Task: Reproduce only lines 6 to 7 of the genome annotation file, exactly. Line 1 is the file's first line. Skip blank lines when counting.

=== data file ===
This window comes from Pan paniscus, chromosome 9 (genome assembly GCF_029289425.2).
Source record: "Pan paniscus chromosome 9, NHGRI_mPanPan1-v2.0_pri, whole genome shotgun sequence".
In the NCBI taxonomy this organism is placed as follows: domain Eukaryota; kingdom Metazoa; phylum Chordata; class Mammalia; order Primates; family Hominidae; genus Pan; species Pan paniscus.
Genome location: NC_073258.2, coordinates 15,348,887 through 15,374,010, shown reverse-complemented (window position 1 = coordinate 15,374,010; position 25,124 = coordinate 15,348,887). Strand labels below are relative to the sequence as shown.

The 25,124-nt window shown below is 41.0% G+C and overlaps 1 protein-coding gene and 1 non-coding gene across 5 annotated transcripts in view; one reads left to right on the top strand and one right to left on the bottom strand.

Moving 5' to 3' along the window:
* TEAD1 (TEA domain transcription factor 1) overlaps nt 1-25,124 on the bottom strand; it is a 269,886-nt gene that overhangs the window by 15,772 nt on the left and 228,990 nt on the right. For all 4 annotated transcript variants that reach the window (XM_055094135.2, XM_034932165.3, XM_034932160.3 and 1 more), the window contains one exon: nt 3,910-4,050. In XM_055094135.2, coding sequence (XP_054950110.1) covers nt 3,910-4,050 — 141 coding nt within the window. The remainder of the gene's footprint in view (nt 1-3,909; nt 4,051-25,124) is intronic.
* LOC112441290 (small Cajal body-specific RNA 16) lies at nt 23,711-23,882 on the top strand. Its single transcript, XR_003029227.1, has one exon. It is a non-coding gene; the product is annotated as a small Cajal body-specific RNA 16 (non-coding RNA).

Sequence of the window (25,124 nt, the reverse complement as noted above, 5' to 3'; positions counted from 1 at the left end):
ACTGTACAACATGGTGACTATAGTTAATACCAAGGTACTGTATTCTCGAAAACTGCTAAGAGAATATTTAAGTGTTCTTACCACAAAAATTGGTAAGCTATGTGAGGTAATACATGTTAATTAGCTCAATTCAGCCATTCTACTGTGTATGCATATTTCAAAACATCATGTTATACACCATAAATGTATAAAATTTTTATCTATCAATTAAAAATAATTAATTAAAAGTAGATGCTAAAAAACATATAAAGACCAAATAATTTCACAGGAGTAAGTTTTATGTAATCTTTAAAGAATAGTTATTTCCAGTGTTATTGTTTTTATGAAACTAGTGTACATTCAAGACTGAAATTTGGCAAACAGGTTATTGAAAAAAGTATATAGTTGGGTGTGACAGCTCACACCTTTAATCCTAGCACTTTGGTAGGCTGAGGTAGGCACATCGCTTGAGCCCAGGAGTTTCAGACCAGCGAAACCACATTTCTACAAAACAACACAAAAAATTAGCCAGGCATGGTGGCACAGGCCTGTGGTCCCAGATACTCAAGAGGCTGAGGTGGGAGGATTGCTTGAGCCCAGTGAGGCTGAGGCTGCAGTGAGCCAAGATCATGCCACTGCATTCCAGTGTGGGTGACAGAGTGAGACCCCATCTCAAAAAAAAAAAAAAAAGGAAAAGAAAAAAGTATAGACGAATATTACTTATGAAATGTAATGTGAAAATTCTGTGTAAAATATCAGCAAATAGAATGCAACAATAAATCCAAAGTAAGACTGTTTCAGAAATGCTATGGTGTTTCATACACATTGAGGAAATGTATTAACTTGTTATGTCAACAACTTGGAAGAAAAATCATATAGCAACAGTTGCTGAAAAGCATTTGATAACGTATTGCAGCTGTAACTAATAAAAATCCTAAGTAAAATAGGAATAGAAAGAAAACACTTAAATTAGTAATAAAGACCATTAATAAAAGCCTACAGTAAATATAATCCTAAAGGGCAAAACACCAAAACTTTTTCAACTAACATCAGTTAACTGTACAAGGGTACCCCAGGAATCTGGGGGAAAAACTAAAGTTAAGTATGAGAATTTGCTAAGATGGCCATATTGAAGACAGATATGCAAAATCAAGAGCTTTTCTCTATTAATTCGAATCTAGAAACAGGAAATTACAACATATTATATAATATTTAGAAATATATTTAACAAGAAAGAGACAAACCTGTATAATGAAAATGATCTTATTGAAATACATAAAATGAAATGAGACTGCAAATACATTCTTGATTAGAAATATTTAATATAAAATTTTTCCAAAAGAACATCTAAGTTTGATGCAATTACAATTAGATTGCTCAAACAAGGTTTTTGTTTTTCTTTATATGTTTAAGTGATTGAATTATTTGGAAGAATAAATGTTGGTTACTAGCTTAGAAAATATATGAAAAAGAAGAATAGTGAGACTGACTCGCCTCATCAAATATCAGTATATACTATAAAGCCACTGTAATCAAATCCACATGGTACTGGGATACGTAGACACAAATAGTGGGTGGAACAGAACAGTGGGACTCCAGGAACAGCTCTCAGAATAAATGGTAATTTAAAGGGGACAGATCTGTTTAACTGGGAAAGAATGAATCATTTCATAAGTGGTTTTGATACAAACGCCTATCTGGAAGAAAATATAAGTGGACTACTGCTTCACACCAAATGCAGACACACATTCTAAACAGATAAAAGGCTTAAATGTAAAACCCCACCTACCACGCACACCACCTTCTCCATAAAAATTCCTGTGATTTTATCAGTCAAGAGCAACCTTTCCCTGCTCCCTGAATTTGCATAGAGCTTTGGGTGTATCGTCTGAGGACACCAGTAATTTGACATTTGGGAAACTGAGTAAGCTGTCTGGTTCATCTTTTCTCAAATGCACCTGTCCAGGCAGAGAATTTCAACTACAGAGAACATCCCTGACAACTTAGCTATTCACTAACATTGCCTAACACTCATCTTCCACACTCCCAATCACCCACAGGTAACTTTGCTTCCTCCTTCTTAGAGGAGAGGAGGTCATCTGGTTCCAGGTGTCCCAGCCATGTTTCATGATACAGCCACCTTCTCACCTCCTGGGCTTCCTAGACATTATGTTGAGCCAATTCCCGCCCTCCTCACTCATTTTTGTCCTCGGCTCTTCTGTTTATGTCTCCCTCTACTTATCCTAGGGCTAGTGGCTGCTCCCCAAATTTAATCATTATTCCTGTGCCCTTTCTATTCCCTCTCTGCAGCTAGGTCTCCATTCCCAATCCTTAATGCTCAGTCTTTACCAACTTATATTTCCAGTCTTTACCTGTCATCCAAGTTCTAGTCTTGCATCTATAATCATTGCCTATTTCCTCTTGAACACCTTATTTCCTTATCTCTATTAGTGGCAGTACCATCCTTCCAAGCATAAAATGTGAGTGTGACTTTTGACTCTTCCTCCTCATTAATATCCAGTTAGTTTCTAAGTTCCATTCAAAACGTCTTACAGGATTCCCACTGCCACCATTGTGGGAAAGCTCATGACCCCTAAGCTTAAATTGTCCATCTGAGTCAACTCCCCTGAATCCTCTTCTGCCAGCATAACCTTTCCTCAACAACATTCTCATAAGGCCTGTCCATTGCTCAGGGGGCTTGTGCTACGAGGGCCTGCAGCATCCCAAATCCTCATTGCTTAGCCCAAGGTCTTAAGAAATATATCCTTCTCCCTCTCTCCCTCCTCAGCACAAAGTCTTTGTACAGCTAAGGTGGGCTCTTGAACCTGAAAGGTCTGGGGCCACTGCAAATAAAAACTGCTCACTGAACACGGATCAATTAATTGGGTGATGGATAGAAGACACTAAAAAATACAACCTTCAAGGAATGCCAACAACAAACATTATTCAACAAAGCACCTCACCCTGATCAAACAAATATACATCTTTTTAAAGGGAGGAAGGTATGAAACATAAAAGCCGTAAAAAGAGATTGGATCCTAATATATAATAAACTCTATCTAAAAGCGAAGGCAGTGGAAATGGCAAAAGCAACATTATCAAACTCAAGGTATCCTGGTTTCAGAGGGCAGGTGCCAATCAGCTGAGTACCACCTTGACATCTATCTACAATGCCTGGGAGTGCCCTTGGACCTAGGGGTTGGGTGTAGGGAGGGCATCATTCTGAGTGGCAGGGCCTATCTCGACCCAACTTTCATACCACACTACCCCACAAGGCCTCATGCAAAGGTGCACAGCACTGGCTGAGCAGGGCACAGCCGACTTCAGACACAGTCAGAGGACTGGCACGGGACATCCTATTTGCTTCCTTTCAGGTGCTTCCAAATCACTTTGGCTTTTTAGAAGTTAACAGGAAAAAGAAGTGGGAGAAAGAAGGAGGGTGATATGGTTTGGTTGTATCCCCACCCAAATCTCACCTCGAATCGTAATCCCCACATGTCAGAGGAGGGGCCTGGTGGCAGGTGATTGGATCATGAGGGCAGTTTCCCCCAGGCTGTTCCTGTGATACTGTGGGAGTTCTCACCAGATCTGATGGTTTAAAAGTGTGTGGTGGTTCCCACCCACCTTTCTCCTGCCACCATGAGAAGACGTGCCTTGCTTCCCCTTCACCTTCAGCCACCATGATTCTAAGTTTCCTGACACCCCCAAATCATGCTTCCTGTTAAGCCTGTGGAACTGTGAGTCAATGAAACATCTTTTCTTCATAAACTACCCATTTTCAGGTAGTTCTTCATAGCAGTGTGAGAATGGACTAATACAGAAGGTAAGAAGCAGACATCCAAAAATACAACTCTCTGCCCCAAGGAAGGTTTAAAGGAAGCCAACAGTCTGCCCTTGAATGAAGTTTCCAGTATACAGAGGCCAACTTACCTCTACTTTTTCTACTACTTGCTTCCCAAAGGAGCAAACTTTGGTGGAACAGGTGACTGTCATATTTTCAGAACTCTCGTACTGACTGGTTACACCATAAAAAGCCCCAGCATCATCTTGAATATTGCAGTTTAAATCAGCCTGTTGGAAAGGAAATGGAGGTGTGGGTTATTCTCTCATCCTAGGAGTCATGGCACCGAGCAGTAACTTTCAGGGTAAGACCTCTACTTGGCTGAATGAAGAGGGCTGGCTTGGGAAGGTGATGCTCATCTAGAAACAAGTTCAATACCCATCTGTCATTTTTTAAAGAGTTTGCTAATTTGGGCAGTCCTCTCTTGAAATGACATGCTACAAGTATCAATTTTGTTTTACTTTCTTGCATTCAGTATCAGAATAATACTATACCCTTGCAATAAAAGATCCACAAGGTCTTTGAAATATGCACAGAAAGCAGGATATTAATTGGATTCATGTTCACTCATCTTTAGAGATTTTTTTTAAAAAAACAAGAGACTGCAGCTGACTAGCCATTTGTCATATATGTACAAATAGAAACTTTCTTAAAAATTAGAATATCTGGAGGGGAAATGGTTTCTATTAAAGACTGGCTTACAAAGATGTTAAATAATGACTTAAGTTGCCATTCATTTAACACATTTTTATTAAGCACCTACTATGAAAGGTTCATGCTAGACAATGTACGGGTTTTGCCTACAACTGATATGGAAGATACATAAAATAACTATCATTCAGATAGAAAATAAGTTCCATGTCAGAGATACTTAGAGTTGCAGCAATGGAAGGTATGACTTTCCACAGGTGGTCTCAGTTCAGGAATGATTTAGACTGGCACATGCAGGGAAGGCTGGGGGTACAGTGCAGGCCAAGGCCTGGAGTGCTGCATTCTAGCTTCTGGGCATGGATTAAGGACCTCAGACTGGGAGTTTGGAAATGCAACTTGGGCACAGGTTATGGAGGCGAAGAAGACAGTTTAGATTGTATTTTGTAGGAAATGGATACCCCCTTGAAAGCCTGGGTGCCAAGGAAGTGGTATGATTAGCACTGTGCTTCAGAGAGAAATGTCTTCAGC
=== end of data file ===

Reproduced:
Moving 5' to 3' along the window:
* TEAD1 (TEA domain transcription factor 1) overlaps nt 1-25,124 on the bottom strand; it is a 269,886-nt gene that overhangs the window by 15,772 nt on the left and 228,990 nt on the right. For all 4 annotated transcript variants that reach the window (XM_055094135.2, XM_034932165.3, XM_034932160.3 and 1 more), the window contains one exon: nt 3,910-4,050. In XM_055094135.2, coding sequence (XP_054950110.1) covers nt 3,910-4,050 — 141 coding nt within the window. The remainder of the gene's footprint in view (nt 1-3,909; nt 4,051-25,124) is intronic.